R31.00006: Magnus Force Estimation using the principle of minimum pressure gradient Mohamed A Mohamed, Haithem E Taha The flow around a rotating cylinder is one of the fundamental problems that piqued the interests of many venerable aerodynamicists and fluid mechanicians since the time of Lord Rayleigh. The force caused by the rotation of the cylinder has always been considered as an immediate consequence of viscosity, since the potential flow model failed entirely to predict the value of the circulation, due to the lack of a Kuttalike condition. On the other hand, Glauert modeled the flow outside the boundary layer of a rotating cylinder as a potential flow with an unknown circulation. He then obtained an approximate solution of Prandtl’s boundary layer equations and applied the noslip condition to estimate the circulation in the outer flow. Interestingly, for rapidly rotating cylinders (α = ωR/U >> 1), up to fourthorder in the small parameter ϵ = 1/α, the obtained circulation is independent of viscosity. In this work, we use Glauert’s model of the outer flow over a rotating cylinder (i.e., a potential flow with an unknown circulation). However, instead of the tedious boundary layer calculations, we rely on the recently developed Principle of Minimum Pressure Gradient to obtain the unknown circulation. Perfect matching with Glauert’s solution is found. Moreover, our solution, in contrast to Glauerts’, points to the existence of different physics at small rotational speeds. The obtained results, given their perfect matching with Glauert’s solution (relying on the noslip condition), points to a potential equivalence between the noslip condition and fluid body forces.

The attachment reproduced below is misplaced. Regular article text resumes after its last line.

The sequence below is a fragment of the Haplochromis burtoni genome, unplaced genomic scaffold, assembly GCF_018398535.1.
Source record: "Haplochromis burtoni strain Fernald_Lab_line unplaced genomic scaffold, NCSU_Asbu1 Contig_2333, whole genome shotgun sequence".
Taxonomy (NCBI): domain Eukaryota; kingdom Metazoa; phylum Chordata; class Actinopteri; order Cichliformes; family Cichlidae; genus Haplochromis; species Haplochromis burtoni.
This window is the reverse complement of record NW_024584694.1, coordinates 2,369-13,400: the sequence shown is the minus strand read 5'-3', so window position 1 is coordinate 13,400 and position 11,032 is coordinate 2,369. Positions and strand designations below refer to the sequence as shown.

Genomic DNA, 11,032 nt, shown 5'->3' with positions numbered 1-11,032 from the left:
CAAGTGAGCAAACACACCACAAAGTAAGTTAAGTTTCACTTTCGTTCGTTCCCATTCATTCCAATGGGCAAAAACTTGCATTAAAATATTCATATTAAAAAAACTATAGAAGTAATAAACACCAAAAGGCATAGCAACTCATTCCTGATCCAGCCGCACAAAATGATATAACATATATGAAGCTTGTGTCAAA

Monday, November 20, 2023 3:08PM  3:21PM 
R31.00007: Pressure Unit Conversion in Lattice Boltzmann Method Matthew Blubaugh, Xiaoyu Zhang, Duan Z Zhang, Dongke Sun, Huidan Yu The lattice Boltzmann method (LBM) is a class of computational fluid dynamics techniques that operates on mesoscale to simulate complex flows. It is a special discrete representation of the Boltzmann equation on lattice nodes/cells, solving the time evolution of particle distribution functions through a set of collision and propagation operations. The fluid particles propagate from one lattice node/cell to another and collide with each other at each time step, resulting in the redistribution of particle distribution functions according to local fluid properties. The macroscopic variables such as density and velocity are calculated through the zeroth and 1^{st} order moments of the particle distribution functions. One challenge in LBM is that pressure values are typically represented on the mesoscopic level, which may not directly correspond to macroscopic units like Pascals or atmospheres used in realworld flow systems. Therefore, it is crucial to establish an appropriate conversion between lattice units (mesoscale) and physical units (macroscale) to ensure the accuracy and relevance of computed pressure. In this study, we systematically explore pressure unit conversion in two specific scenarios: Stokes flow and laminar or turbulent pipe flow, considering viscous and inertial effects, respectively, to characterize the pressure field. The simulated pressure fields are rigorously validated against analytical solutions and experimental measurements. We also address pertinent issues concerning the influence of lattice models and LBM models on the accuracy of pressure quantification, providing practical recommendations to enhance the precision of pressure computations.